An Interesting Definition Of The Hard Right Under Boris

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There are various different definitions we can and could use of the “hard right”. Goosestepping through Nuremberg, or even desiring to, would be one useful enough such definition. Scrapbooks with detailed plans for invading Poland perhaps another. Advocating that consenting adults should be allowed to ingest as they wish, bonk as they wish and partake in voluntary exchange as they wish isn’t really a useful definition of that hard right.

Except it’s the one that is being used:

Former Tory MP Nick Boles, who quit the party over his colleagues’ failure to compromise on Brexit, tweeted: “The hard right has taken over the Conservative Party. Thatcherites, libertarians and No Deal Brexiters control it top to bottom.”

That from a self described progressive conservative which shows how confused Yer Man is.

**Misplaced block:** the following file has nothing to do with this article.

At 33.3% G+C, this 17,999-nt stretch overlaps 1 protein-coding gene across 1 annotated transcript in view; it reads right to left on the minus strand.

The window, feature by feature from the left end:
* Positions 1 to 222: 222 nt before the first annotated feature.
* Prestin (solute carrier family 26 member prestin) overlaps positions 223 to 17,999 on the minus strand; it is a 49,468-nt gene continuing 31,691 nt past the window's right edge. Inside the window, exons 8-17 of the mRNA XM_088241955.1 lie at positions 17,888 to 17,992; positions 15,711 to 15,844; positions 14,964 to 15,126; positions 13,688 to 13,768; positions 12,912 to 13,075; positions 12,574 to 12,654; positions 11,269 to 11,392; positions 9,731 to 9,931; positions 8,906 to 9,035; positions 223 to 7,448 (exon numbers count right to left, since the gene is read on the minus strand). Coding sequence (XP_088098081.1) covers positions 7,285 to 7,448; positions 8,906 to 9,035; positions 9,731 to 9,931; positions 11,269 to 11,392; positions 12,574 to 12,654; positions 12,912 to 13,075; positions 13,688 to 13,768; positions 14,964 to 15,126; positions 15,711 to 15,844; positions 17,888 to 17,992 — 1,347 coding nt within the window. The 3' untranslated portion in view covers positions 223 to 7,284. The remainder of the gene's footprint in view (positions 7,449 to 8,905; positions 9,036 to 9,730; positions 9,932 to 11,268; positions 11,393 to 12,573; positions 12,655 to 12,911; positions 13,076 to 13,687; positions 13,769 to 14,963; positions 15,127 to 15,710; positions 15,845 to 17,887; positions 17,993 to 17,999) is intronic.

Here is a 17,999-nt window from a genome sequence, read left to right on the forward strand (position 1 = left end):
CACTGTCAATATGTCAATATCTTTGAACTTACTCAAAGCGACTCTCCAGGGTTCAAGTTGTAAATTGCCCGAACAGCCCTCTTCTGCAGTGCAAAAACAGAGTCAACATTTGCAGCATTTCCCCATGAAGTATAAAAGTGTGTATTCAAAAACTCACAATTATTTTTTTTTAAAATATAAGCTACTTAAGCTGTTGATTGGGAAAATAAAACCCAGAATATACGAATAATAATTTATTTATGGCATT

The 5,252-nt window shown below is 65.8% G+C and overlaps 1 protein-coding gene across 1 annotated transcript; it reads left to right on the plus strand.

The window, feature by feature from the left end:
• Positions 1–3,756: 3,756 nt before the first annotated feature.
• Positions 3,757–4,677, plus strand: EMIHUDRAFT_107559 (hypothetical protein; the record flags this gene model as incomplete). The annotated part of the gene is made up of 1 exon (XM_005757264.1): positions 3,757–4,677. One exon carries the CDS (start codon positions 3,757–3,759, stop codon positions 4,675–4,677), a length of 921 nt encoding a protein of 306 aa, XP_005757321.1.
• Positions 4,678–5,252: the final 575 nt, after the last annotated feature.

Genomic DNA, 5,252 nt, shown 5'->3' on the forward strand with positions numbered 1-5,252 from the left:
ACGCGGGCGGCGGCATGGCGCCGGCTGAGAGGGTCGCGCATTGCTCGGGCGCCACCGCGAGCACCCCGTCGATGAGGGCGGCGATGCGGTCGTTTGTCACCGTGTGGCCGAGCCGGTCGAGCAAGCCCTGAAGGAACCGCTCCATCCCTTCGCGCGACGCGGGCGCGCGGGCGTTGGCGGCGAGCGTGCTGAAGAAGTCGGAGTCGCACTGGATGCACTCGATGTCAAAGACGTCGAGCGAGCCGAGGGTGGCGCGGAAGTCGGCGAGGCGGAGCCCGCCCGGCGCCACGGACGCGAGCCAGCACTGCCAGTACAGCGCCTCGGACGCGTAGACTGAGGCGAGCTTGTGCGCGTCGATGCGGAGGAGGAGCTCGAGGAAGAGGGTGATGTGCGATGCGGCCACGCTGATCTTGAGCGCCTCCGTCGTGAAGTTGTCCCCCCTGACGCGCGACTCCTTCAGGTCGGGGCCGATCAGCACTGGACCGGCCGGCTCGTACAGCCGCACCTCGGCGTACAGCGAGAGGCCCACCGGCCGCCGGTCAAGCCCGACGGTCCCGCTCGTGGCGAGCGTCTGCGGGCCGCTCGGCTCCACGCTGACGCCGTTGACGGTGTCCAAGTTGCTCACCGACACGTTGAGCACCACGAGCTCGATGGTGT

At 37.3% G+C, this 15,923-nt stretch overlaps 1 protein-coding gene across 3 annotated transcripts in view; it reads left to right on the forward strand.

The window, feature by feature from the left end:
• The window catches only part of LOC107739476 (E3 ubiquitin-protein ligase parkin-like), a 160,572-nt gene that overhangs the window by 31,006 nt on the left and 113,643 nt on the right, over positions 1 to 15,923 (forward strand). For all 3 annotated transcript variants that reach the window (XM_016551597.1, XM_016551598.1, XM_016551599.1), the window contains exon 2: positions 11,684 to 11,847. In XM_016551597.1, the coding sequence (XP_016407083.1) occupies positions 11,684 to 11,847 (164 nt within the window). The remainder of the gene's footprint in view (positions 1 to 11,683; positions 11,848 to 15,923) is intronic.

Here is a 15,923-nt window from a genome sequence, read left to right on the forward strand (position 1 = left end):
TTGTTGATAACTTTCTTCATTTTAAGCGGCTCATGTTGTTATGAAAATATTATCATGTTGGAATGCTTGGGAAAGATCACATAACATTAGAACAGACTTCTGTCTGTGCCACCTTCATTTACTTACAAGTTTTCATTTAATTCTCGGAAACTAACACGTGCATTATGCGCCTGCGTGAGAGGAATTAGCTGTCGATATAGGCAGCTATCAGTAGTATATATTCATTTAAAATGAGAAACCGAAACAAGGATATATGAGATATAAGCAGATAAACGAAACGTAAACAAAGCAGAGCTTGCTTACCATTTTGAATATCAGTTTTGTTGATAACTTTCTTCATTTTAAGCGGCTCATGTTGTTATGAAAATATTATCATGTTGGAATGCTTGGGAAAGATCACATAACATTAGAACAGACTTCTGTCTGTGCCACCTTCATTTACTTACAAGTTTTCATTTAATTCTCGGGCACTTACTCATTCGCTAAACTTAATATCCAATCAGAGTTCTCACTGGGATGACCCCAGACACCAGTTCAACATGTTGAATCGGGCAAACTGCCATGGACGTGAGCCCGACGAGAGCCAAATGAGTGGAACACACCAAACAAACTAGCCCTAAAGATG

Quite why libertarians are described as hard right is difficult to work out. They – we perhaps – are only a shading of classical liberals who historically have always been on the left. Just the left that hasn’t made the centralising, planning, mistake. The point being that markets work, they deliver those traditional liberal goals of greater freedom, greater liberty, make the poor rich and all that. The difference between classical liberals and progressive liberals really being that the former – us again – advocate policies which actually work, progressives not so much.

Certainly that’s how I see myself, as someone on the left. Just someone who argues for the policies which actually do deliver. Think on it a moment. The average inhabitant of a place which has been roughly capitalist and roughly free market for more than a couple of decades is very much better off than an inhabitant of a place which has never been either or both. We’ve also never had any form of governance which is other than roughly capitalist and roughly free market which has achieved that goal of making the average person that better off.

Thus, logically, if we share that traditionally lefty goal of making the average person better off then we must be roughly capitalist and roughly free market. It’s simple empiricism, isn’t it?

And quite why that makes us hard right I don’t know. I mean I’ve been to Russia and it’s really not worth invading.